After the back pager pangram, I was beginning to think pangram here but there is at least a J ‘missing’.
    I really liked 8d and 13d but I did have a small Hmm about the second word of 27a appearing, perhaps unavoidably, in the clue.
    Thanks to Gazza and in advance to Prolixic(?).

  5. Thank you Gazza, really enjoyed your puzzle which has kept us occupied on this very cold afternoon. We still can’t completely parse a couple. Like Senf we suspected it might be a pangram. Favourites were 1a, 20a, 2d and 8d. We look forward to the review tomorrow.

  6. 1d, as already noted by Skinny, provided a fun start to an entertaining puzzle. Of the many nicely-crafted clues, my favourites were 14a, 19a, 1d, 3d, 6d and 21d. I look forward to the review to confirm my appreciation of 17a. Thanks, Gazza!

    1. I had thought that a split in the skin at your fingertips was sometimes called a ‘dog’. The correct parsing is so much better :oops:

  7. Always a pleasure to get a puzzle from my knight in shining armour – this one accompanied me on my ride to nowhere on the recently acquired exercise bike!
    Think my favourites were 19&20a but I could easily be persuaded otherwise, plenty to choose from in this one.

    Many thanks to Gazza, so nice to see you in the NTSPP slot again.

  8. Such a pleasure to see Gazza in the NTSPP.
    As always, great clues with meaningful surface with the odd touch of humour.
    7d is definitely one of his trademarks.
    Nice device in 1d and liked Seduced as a containment indicator in 22a.
    Great hidden in 18d.
    I could go on and on.
    Thanks for the super fun.

  9. A few easy anagrams to get a foothold then a lot of the solutions seemed to jump off the page for me without necessarily getting much help from the wordplay.
    Some cracking clues though, the lurkers at 12a&18d, the “Irish” dog at 19a (very clever), and the funny 7d along with the smooth 8d standing out for me .
    Thanks Gazza for a very enjoyable puzzle.

  10. Thanks, Gazza. Very enjoyable puzzle – I particularly liked 19A and 26A, but there were lots of other good ones as well. Just a couple of queries. (i) 3D is a nice anagram, but I think “lascivious” as an anagram indicator is perhaps a bit dodgy. It doesn’t appear in the list on Chambers XWD Dictionary, and I’m not sure that there is anything in the definition of the word in the BRB that justifies it. Do you have a precedent for it? (ii) What is the authority for the abbreviation used in 23D? It isn’t supported by the BRB and, as far as I’m aware, I don’t think it’s in the Oxford Dictionary of English, either.

  11. I didn’t really have enough time for this but I couldn’t miss the opportunity of solving a puzzle from Gazza, which was as enjoyable as ever.

    With lots of excellent clues to pick from, I’ll just mention the LOL 7d, the clever 1d, the naughty 3d (Harold, as lascivious can mean unruly, I think this is OK as an anagram indicator) & the lurker in 18d.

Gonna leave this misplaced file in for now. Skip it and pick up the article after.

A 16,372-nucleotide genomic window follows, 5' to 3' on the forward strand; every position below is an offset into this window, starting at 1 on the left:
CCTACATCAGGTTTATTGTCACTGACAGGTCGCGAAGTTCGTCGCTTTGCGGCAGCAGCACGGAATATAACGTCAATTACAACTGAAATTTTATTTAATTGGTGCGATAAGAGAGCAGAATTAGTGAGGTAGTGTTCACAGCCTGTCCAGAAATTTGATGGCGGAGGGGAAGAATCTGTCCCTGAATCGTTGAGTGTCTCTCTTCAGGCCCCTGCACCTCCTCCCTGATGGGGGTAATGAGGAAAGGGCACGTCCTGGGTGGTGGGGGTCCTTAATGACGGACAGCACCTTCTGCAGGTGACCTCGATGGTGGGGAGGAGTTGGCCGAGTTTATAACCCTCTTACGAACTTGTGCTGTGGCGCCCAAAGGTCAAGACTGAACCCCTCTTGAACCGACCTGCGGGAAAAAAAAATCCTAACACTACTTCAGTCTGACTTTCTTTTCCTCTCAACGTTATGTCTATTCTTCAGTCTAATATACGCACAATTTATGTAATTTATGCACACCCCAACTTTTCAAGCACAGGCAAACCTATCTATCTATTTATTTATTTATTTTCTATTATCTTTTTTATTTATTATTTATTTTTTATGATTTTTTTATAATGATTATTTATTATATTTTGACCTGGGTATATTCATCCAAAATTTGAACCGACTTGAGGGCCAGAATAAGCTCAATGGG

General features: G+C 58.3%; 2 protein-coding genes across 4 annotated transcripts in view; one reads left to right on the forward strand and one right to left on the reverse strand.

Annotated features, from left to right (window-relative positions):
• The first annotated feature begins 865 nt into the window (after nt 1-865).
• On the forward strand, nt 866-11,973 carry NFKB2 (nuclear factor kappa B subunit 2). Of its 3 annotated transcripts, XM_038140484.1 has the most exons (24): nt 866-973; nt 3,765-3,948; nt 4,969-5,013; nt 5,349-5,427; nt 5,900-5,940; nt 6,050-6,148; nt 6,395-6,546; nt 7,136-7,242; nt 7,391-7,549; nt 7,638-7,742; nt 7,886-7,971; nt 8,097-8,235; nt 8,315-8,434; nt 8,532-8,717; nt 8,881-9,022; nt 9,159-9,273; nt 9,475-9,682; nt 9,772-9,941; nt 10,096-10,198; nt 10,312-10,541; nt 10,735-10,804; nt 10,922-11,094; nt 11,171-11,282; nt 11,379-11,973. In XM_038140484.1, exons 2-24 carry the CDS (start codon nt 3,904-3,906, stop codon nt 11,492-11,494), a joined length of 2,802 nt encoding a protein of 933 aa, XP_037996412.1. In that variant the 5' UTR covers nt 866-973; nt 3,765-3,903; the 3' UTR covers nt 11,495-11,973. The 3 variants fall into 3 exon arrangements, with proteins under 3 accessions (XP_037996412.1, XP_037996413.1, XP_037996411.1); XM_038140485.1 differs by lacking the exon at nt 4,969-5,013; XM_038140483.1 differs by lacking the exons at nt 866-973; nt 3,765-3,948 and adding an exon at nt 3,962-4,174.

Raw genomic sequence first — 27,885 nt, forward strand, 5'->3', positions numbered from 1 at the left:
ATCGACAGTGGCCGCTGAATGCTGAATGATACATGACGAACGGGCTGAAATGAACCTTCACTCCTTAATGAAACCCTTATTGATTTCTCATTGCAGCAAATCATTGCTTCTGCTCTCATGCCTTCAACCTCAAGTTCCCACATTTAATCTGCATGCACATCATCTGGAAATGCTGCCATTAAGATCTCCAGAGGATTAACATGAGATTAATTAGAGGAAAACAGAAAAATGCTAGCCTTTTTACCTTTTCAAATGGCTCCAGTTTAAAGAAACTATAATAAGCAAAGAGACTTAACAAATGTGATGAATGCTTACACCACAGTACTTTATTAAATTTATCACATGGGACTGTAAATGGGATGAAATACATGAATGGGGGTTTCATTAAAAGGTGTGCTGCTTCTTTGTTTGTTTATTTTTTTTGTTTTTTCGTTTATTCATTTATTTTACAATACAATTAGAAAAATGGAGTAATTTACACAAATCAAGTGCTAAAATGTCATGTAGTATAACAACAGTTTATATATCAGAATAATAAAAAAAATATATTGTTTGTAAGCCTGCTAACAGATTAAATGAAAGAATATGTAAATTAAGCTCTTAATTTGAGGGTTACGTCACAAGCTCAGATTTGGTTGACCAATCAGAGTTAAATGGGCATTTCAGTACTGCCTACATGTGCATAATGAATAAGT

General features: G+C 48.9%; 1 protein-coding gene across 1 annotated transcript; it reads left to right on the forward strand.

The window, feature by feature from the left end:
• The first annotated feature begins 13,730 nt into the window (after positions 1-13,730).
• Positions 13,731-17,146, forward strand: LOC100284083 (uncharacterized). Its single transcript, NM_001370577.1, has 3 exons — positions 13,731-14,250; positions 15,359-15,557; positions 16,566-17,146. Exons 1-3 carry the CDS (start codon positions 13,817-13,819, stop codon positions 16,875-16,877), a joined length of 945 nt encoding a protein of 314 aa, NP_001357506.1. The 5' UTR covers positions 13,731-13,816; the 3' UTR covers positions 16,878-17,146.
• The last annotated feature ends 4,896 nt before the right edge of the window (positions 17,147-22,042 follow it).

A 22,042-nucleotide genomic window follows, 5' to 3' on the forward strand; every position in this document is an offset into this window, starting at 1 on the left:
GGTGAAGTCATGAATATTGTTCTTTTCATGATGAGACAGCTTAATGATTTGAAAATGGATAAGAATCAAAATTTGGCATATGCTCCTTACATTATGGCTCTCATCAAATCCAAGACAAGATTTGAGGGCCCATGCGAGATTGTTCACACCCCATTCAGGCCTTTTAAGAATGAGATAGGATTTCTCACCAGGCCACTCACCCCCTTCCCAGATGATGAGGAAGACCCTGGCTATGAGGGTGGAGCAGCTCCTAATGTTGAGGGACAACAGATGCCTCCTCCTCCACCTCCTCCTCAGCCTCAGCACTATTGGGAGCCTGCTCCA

Many thanks to Gazza and advance to CS.

      1. Sorry, CS, I get easily confused.

        In any event Gazza’s puzzles are more than good enough to be nationally-published.

      2. Rabbit Dave: I agree that “wanton” can mean “unruly”, but that does not mean that “lascivious” can also mean “unruly”. The BRB definition of the word is “wanton”, “lustful” – both being in the general sense of “lecherous”, which is the same as the definition in Collins. The definition in the ODE is “feeling or revealing an overt sexual interest or desire”. I fear that there does not appear to be any dictionary justification for using “lascivious” to indicate a rearrangement or disordering of letters.

  12. I’ve loved doing this and am now wishing that I’d make myself keep it up my sleeve for tomorrow – damn! :sad:
    I’ve still got a few that I haven’t done so will hide it away for now.
    1d had to be what it was but I always use capital letters when I’m writing in the answers in a crossword so showed it to husband – he instantly wrote the lower case ones in and pointed it out – is he smug, or what?!!
    Thanks so much to Gazza for the entertainment and, in advance, to Prolixic for his review tomorrow.

  13. As soon as we saw who the setter was we said, “Ooh Good.” We were not disappointed. Lots of fun and so many ticks we did not even try to pick a favourite.
    Thanks Gazza.

  14. I’m clearly going to have to start doing puzzles in lower case, like Kath’s husband.

    most enjoyable. I have a particular appreciation for simple elegant clues like 4d where the fodder and indicators contribute so nicely to surface

    Many thanks Gazza

  15. Great to have Gazza back in the NTSPP slot & this certainly lived up to expectations. Way more fun than the DT prize puzzle & cleverly clued throughout. Impossible to pick a podium from so many contenders – 10,12,22,26&28a plus 1,2,3,7,8,21&16d were all valid contenders in my view. It’s only that I can’t fully parse them that 17&19a (homophone?) weren’t included.
    Many thanks Gazza

  16. Thanks for the review Prolixic. As I suspected my parsing of 17&19a way off & I wrongly thought the reverse lurker at 25a was an anagram.

  17. Nice one, Gazza!
    I particularly liked the dog and the dessert (19ac, 18dn). One or two I couldn’t parse, such as 21dn, and I wasn’t sure about M = man in 23dn. But a very satisfying solve nevertheless. Thanks (and to Prolixic).

  18. Many thanks for the review, Prolixic, and the excellent video clips – I do enjoy a flashmob!
    Was that Mrs Elgar I spotted at 19a?

    Thanks again to Gazza for a joyful NTSPP.

  19. Not often that I enjoy the review as much as the puzzle, but this was a joy. The video clip with 1ac was brilliant – I can’t wait for the snow and ice to disappear and get out on my bike again! 4000km in the last 12 months yet only 500km in my car, a different year on so many fronts… Thanks, Prolixic, and thanks again to Gazza. P.S. I just came across your NTSPP-549, a bit more of a challenge and every bit as enjoyable.

  20. Many thanks to all who commented and to Prolixic for the explanations and illustrations (especially the flashmob video).
    M for man is in the Little Yellow Book (Chambers Dictionary of Crossword Abbreviations) but (not for the first time) I am guilty of not checking that it’s also in the BRB or Collins.

  21. Many thanks Prolixic for the wonderful flashmob video that made my day, absolutely brilliant, and scarborough fair gave me goosebumps, just beautiful